It can be hard to get excited about elections for the Student Federation of the University of Ottawa (SFUO). And after last year’s election saw many issues, including miscounting votes, it’s understandable that you might not be thrilled about going into another potentially tumultuous election season.
But this year will be an interesting year—and not for negative reasons.
For starters, the SFUO is going through a significant restructuring next year, with the roles of all the executive positions being shifted around. It will be the first time anyone is doing the jobs with these specific roles, so students have a chance this election to make sure they pick the best people for these new jobs.
However, even if you want to vote, it can be a chore wrapping your head around different candidates and issues. Adding to the difficulty of the situation is that there’s no year-long media campaign to get to know all the key players—we only find out the candidates two weeks before voting days.
As it turns out, in about as much time as it takes to binge watch five episodes of Black Mirror on Netflix you can know everything you need to about the candidates. And you still have time, since voting doesn’t start until Feb. 7.
The first thing to do is check out a debate. There are two debates this coming week, on Jan. 31 and Feb. 1. The candidates for each executive position will be debating various policy questions related to their desired role, so not only do you get a sense of who these people are and what they want to do, but you get to see exactly how their approaches differ.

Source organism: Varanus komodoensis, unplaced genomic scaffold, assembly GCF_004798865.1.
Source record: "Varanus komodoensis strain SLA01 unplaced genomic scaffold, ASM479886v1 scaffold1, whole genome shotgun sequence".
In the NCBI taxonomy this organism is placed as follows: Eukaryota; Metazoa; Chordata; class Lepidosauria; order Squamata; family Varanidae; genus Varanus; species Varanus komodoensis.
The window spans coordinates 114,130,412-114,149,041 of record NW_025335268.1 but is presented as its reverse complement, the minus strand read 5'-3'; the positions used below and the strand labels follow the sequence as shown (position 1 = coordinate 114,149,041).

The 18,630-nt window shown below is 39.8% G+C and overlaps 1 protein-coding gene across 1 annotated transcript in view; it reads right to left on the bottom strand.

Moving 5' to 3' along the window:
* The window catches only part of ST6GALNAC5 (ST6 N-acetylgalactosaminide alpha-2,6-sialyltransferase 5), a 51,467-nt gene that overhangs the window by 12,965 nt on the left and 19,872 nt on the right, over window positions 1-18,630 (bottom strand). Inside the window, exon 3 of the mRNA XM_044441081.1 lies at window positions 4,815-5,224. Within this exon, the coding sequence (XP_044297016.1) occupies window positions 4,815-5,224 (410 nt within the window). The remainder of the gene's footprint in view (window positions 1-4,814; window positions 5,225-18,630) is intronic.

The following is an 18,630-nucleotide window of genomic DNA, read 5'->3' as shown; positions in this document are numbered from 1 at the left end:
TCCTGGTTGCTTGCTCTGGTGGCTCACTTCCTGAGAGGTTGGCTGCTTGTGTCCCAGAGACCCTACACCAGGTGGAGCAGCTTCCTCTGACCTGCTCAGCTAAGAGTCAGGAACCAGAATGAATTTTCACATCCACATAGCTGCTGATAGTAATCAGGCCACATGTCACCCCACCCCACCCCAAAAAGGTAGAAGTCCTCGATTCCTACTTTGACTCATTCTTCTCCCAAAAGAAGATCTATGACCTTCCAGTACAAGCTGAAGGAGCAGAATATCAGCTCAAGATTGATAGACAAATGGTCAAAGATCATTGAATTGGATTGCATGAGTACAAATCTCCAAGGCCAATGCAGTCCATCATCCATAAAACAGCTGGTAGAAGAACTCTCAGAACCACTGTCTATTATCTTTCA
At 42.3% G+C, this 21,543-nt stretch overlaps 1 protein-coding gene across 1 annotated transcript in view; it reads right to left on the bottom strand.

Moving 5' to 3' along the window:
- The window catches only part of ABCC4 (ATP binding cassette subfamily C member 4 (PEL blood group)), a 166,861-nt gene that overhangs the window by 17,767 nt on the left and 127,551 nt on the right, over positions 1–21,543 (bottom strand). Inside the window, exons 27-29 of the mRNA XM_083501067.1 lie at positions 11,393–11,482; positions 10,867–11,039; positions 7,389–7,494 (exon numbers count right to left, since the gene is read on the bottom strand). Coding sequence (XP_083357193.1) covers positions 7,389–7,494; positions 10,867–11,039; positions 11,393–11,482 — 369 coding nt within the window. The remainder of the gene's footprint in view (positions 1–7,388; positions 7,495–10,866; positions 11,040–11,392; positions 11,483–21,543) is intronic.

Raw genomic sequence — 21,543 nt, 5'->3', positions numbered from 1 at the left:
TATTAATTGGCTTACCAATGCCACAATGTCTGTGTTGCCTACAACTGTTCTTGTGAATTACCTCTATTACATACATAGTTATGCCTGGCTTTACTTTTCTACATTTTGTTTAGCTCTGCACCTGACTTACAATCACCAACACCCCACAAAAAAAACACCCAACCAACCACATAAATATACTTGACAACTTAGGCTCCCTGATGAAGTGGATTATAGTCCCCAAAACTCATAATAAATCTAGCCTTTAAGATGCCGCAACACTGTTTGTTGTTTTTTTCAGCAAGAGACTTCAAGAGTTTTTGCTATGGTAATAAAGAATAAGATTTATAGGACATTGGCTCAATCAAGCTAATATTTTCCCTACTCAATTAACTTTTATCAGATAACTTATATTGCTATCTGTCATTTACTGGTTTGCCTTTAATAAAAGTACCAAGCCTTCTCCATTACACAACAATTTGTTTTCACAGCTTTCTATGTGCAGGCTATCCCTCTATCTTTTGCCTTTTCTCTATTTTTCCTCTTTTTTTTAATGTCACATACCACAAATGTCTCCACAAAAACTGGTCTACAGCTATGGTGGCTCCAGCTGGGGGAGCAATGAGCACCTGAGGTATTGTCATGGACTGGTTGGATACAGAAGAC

There are also a lot of people running for executive positions this year—13 candidates for six positions, to be exact—so if you find you don’t like a given candidate based on what you’ve seen, you have options.
Now, at the same time, there will be an election for student seats on the university’s Board of Governors (BOG).
This has nothing to do with the SFUO, but the BOG is the body that decides if your tuition is going to go up. Students only make up three votes out of 33, but they can also talk to other board members to try and convince them on issues like tuition, and they can put forward motions.
And finally, there are the elections for faculty directors on the SFUO’s Board of Administration (BOA). I’m sure you’re bored of boards already, but there is one thing to keep in mind. When making SFUO policy, the executives only have a total of six votes and the rest of the board has over 20. So when the BOA is voting on motions, the executive will be a small part of it.
The BOA also often reviews motions from General Assemblies that don’t meet quorum.
Nobody is saying the BOA races are particularly exciting, but they are more important than people think (a low bar, but still).
And if you want to make sure the best people possible are making decisions on education policy at the university, then don’t forget about the Senate candidates.
It’s a lot to keep track of. Luckily, you can pick the issues you want to see the most change in, and get all the information you need relatively easily.
So don’t toss out the idea of getting to know the SFUO elections a little. It turns out they can be a fine way to procrastinate on your schoolwork.